In terms of encouraging the development of these outcomes, carbon pricing mechanisms could provide some positive industry momentum. Vale recently acknowledged that it would apply an internal carbon tax/price of $50/t when analysing its future projects, so one would expect other companies to be factoring in such charges to their future mine developments.
Industry-wide GHG emission caps could also provide a catalyst. In countries such as Chile – where up to 80% of emissions can come from haul trucks, according to ICMM Senior Programme Officer, Verónica Martinez – carbon emission reduction legislation could really have an impact on technology developments.
While 2019 was a year when the three working groups – made up of close to 50 representatives in each work stream – outlined known barriers or opportunities that might either slow down or accelerate technology developments, 2020 will be the year that regional workshops convened to “encourage first adopters and fast followers” to move these three ambitions forward take place, Bell said.
A knowledge hub containing the previously spoken of maturity frameworks (delivered for all three groups) will allow the wider industry outside of the ICMM membership to gain a better understanding of how the miner-OEM-service provider collaboration is working.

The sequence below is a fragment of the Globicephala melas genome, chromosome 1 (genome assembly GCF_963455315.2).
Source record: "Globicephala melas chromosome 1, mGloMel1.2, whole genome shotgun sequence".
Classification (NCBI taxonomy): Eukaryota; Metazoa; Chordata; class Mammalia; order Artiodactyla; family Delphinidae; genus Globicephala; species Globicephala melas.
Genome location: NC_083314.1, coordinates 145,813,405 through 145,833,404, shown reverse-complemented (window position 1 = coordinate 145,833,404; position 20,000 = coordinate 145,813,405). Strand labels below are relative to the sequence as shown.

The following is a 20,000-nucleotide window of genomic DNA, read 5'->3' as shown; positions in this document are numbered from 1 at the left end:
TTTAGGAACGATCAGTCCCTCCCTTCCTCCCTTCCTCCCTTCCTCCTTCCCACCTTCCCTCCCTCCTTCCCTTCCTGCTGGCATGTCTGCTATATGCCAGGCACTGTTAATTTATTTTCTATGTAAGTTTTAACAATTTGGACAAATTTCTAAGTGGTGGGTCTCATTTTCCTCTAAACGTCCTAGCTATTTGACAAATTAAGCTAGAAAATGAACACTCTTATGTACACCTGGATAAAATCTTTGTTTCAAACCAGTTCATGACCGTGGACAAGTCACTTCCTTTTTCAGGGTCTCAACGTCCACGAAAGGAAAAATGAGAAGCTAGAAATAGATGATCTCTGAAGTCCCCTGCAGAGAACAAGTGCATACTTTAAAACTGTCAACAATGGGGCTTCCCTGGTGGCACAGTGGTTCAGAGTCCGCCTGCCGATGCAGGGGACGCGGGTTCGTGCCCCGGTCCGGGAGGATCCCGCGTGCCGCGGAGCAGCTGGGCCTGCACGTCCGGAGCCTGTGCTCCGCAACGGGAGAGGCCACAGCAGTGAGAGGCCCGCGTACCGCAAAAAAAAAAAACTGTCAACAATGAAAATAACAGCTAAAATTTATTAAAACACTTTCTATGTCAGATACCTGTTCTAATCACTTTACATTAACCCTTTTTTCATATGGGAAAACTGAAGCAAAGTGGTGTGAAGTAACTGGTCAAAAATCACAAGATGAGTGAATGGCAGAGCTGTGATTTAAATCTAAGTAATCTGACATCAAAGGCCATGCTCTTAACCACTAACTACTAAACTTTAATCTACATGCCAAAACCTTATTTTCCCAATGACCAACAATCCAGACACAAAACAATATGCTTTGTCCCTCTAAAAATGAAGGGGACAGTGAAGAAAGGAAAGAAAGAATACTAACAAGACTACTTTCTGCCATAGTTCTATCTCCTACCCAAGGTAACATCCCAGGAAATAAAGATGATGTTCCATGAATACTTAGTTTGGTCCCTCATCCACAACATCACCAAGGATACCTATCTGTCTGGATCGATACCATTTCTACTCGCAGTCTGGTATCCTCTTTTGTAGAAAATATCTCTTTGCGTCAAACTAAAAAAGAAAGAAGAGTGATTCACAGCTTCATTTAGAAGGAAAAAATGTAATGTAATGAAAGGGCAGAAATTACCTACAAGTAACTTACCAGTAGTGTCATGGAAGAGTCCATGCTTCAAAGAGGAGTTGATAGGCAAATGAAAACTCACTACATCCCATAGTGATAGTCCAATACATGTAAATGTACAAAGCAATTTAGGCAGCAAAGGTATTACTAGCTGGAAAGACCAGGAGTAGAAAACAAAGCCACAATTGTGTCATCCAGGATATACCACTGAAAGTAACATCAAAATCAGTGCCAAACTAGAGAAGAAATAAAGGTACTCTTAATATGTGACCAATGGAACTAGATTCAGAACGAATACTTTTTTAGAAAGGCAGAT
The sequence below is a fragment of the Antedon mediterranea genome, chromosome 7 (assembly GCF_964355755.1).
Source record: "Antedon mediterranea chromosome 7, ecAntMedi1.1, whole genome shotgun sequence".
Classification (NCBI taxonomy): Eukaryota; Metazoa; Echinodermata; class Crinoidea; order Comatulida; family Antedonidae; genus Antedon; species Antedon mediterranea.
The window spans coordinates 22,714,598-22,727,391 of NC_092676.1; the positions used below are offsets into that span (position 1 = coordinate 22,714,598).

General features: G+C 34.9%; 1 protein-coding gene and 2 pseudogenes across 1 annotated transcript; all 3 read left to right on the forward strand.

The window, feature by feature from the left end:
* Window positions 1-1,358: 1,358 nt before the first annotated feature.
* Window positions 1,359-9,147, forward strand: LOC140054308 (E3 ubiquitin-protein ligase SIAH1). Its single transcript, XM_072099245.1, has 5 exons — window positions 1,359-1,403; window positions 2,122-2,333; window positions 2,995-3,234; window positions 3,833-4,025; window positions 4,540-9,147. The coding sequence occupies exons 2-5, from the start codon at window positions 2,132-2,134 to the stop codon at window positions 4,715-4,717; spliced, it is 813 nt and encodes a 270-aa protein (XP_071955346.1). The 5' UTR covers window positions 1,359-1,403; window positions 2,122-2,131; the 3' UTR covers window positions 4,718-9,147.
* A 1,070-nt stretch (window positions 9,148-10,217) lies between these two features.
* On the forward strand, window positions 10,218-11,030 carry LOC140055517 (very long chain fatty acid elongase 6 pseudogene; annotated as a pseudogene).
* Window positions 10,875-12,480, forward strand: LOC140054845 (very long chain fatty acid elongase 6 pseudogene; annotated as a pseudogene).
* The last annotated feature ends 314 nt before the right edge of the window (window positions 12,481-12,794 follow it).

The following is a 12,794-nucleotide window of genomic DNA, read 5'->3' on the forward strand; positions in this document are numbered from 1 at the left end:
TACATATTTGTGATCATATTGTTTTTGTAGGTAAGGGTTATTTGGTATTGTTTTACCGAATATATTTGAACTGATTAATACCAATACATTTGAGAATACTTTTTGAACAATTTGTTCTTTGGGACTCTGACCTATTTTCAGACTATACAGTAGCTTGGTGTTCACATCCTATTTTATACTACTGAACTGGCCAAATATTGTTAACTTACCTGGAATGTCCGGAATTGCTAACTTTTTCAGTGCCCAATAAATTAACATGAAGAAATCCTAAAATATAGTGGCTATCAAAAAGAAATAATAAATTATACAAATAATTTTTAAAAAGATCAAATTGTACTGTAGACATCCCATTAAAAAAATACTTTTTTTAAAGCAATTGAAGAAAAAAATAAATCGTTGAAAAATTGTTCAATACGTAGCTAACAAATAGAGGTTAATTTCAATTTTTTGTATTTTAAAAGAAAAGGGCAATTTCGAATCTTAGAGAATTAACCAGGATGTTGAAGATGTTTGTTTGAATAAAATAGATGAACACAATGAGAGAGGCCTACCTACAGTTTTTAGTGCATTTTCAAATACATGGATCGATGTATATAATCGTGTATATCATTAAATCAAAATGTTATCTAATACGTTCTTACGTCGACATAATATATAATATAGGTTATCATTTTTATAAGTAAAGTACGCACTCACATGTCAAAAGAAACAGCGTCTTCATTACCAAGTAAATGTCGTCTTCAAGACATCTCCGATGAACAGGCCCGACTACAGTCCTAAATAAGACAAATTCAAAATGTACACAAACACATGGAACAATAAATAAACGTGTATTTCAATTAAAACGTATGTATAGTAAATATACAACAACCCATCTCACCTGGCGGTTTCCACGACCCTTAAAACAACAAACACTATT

Bell said the ICMM already has a number of members testing these group frameworks on an informal self-assessment basis to understand “how they are being received at an asset level and feedback insights to the group in an effort to understand how we may portray an industry representative picture of where we are today”.
Such strategies bode well for achieving these goals into the future and, potentially, changing the dynamic that has existed between end users and suppliers in the mining sector for decades.
Bell said: “The feedback that we got from OEMs is that mining companies had completely different objectives, but they have now greater confidence that we are aligned on the direction of travel towards the ambitions set.”
Agnico Eagle is likely to leverage more innovation at its Kittilä gold mine in northern Finland judging by André van Wageningen’s presentation at the FEM conference in Levi, this week.